‘The Eggy Stone’, by Tessa Hadley

An exquisite short story – exquisite in its shortness, and its completeness. Hadley gives us the famous short-storian “glimpse” (c.f. VS Pritchett, David Miller), only here it is a glimpse into the past, a shutter opening onto childhood and then abruptly slamming shut again. A school camping trip to the seaside leads to a brief, intense friendship between the narrator and the Cool Girl of the class – a friendship entirely predicated on the Eggy Stone, picked up at random from the beach and turned by the two girls into a small-scale cult. They sing to it, sleep with it, and pass it between them like a talisman. There is something sinister in all this: the story, you think, could easily end up like ‘Shredni Vashtar’, with an act of terrible violence, but it doesn’t. The cult of the Eggy Stone ends as suddenly as it started, and the friendship melts away like snow in springtime, leaving nothing behind.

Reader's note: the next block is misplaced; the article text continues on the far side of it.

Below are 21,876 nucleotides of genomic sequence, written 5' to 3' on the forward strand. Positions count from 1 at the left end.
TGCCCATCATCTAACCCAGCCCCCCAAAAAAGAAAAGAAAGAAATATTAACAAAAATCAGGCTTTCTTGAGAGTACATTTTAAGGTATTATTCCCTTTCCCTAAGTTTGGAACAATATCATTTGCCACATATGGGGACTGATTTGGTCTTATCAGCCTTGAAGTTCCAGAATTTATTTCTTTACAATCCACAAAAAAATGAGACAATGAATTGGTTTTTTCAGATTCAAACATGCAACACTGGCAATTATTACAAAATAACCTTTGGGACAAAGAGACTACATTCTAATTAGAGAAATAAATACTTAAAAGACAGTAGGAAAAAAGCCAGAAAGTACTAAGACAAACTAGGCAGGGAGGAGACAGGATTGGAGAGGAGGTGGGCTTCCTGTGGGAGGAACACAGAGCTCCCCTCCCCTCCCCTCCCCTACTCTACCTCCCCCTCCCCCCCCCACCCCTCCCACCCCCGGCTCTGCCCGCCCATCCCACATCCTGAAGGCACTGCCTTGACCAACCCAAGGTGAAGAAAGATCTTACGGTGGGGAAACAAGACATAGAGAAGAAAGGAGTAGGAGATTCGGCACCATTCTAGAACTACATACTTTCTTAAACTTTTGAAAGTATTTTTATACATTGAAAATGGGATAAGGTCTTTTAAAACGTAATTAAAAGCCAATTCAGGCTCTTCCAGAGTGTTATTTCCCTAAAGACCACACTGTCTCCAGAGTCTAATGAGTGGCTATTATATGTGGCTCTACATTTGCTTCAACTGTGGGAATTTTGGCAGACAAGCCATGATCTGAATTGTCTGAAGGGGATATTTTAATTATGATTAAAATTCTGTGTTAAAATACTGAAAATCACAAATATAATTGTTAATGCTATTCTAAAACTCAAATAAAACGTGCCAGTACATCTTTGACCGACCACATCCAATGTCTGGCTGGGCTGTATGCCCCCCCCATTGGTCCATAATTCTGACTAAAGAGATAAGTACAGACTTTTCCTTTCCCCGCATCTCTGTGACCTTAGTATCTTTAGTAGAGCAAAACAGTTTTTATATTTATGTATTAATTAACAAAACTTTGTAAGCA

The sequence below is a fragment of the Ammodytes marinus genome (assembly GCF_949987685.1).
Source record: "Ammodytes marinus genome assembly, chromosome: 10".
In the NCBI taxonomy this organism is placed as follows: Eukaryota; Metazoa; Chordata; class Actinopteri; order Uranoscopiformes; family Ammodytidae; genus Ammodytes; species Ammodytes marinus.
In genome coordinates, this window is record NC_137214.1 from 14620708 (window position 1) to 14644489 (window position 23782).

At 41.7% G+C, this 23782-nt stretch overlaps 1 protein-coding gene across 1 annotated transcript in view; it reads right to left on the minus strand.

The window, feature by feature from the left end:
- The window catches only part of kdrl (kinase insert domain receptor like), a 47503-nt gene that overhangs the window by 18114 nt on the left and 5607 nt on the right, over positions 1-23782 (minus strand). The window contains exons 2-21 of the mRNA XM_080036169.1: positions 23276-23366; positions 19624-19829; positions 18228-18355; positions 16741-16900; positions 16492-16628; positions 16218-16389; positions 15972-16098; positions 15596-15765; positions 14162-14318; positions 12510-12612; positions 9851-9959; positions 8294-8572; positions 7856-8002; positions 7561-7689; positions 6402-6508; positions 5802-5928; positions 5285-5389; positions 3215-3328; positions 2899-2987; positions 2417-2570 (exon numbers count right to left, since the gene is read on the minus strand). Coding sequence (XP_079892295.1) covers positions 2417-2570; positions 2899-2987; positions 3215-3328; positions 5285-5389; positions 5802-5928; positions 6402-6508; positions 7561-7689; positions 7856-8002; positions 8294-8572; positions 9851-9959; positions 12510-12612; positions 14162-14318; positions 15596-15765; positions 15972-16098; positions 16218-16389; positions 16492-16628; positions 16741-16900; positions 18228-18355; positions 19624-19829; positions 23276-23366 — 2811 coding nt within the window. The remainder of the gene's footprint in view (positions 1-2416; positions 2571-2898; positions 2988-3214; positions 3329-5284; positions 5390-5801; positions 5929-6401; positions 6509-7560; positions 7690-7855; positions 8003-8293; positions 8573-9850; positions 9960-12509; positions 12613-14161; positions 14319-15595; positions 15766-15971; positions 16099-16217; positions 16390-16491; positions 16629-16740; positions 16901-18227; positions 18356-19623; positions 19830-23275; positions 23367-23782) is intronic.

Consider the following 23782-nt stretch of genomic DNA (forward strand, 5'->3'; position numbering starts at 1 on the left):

(in Sunstroke, also available on the Guardian website here)

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